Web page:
Thanksgiving a Temporary Escape From GDPR Compliance Nightmare

GDPR presents a significant challenge for organizations that process the personal data of EU citizens, regardless of where the organization is headquartered.

Edward Gately, Senior News Editor

November 22, 2017

5 Min Read

This Thanksgiving, many U.S. companies likely are thankful the deadline for compliance with the EU’s General Data Protection Regulation (GDPR) still is several months away because they’re nowhere near ready.

Aimed at improving personal data protection and increasing accountability for data breaches, GDPR presents a significant challenge for organizations that process the personal data of EU citizens, regardless of where the organization is headquartered. This means that any U.S. organization that handles data belonging to EU citizens will be required to be compliant when the regulation comes into force in May 2018.

Executives with Thales eSecurityInterxion, Trend Micro and Impartner spoke with Channel Partners about the challenges ahead for companies and how the channel can help them along this difficult journey.

According to research by Thales, about 35 percent of U.S. organizations already don’t believe they will be fully prepared for GDPR in time for the deadline. In addition, they are apprehensive about its impact on their business.


Thales’ Michael Rothschild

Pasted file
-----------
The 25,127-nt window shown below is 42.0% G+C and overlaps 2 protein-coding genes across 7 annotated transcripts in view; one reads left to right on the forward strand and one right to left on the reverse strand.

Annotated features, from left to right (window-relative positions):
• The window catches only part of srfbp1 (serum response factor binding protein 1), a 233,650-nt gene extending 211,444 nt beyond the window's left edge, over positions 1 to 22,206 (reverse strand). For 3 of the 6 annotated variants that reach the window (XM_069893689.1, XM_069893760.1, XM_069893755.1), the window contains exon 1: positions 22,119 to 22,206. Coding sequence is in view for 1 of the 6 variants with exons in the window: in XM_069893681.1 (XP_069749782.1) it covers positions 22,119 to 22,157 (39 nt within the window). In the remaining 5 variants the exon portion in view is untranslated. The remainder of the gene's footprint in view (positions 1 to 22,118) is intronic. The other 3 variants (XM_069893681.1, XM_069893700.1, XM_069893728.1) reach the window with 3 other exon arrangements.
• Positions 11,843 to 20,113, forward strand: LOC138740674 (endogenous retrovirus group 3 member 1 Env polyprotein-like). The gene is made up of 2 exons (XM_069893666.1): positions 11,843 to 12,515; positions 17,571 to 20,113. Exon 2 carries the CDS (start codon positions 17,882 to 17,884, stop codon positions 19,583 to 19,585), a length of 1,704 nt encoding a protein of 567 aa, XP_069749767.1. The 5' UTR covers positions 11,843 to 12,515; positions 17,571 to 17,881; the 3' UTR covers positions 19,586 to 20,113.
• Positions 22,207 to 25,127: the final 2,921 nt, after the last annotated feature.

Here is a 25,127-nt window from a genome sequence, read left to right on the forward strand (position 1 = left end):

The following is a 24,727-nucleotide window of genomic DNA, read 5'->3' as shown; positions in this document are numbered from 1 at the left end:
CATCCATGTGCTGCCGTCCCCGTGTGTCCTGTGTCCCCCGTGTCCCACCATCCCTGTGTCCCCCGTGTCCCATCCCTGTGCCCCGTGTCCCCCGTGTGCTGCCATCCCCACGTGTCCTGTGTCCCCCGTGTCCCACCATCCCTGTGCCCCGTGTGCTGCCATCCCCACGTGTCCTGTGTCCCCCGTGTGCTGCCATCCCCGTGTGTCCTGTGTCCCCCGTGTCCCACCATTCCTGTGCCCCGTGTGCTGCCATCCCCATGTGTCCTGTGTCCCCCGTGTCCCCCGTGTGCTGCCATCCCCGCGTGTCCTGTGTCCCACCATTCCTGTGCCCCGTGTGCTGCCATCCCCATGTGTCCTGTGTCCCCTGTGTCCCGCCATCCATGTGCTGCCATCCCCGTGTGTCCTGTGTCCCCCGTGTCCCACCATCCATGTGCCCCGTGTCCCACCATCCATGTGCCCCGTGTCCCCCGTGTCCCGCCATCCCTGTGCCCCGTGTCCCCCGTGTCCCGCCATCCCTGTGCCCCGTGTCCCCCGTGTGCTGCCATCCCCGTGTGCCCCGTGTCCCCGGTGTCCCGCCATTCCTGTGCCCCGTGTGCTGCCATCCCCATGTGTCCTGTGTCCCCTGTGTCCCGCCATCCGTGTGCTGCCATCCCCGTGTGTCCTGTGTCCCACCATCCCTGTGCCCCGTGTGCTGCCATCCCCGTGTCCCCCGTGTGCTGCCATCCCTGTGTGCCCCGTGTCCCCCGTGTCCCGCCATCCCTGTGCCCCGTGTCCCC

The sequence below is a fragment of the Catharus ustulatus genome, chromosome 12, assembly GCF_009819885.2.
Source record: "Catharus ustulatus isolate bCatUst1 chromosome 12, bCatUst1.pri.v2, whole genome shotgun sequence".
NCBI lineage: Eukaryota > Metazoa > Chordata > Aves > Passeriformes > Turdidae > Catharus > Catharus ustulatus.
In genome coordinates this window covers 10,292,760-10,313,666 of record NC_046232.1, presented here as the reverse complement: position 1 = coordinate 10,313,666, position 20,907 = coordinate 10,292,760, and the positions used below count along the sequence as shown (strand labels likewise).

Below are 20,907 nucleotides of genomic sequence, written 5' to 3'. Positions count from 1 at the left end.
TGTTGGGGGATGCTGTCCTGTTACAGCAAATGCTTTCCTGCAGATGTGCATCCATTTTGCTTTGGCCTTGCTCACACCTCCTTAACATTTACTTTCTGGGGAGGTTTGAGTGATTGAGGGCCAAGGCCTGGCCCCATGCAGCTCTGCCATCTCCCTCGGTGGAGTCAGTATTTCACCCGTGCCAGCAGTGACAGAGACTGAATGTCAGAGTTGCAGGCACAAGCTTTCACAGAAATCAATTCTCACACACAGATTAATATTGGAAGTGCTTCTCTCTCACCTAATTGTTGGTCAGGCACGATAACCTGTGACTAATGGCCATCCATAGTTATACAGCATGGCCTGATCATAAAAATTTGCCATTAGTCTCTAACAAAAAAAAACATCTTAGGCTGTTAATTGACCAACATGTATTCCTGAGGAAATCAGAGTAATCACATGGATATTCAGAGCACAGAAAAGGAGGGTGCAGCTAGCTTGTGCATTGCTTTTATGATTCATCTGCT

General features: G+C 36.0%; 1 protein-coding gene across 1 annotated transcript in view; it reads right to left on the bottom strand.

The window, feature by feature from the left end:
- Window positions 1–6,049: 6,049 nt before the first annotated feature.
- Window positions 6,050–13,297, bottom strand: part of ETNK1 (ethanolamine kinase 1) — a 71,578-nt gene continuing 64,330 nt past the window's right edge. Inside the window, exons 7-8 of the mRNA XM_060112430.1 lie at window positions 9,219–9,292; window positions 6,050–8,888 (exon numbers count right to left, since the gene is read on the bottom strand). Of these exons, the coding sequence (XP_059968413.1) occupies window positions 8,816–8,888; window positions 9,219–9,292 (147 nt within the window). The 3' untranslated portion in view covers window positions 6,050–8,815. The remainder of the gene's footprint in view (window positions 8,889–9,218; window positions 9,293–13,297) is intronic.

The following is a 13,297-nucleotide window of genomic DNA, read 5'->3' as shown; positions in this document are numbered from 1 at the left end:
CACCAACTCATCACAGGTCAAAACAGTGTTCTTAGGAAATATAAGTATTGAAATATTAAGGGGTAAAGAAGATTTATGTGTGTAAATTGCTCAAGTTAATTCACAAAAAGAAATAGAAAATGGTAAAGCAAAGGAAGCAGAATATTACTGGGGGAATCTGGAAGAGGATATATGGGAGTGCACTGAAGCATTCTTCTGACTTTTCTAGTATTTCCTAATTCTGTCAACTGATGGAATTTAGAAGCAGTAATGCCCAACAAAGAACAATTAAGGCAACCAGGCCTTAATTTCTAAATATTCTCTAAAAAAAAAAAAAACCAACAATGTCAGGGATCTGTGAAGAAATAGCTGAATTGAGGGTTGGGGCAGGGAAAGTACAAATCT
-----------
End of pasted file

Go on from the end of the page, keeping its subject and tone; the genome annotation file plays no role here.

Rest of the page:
“(GDPR) goes into effect on May 25, 2018, and brings with it the potential for crippling fines of up to 4 percent of annual turnover or 20 million euros (whichever is greater),” said Michael Rothschild, Thales’ director of global marketing. “This crucial date requires any organization, regardless of location, to make their EU-based customers’ data secure. There seems to be a lot of confusion as to how businesses will be impacted. The channel can occupy the coveted seat of trusted adviser and work with organizations that are behind on addressing these looming requirements to successfully interpret the rules and implement what is necessary ahead of the … deadline.”

No Easy, Quick Fix


Impartner’s Kory Willis

Kory Willis, Impartner’s director of IT, said companies can’t just “go online and Google some software product to make you GDPR compliant.”

“It’s kind of scaring people because when you need an email solution or accounting software, you Google that and you’ve got 20 different options, and just pick something and run with it,” he said. “With this, it’s entirely different; it’s a different monster and the deadline is coming down. We have 184 days until it comes into effect and consequences are pretty dire. They designed this to put companies out of business that are not compliant.”

Patrick Lastennet, Interxion’s director of marketing and business development, said the channel can raise awareness that this is an issue to be addressed at the board level for enterprises and service providers considering doing business in Europe. Break down the value/supply chain attached to IT solutions, and highlight the key standards and processes that each component needs to meet both from the security and privacy perspectives, he said.

“By demonstrating that you have a solid program in place to fulfill privacy by design as prescribed by GDPR, you will win more business in Europe (either as an enterprise or service provider),” he said. “This is not just about dealing with liability in case of noncompliance, it is about demonstrating to the end user that a service is fit/safe to use from a privacy standpoint. With an increased emphasis on portability of data from one service to the other — it becomes even more important to …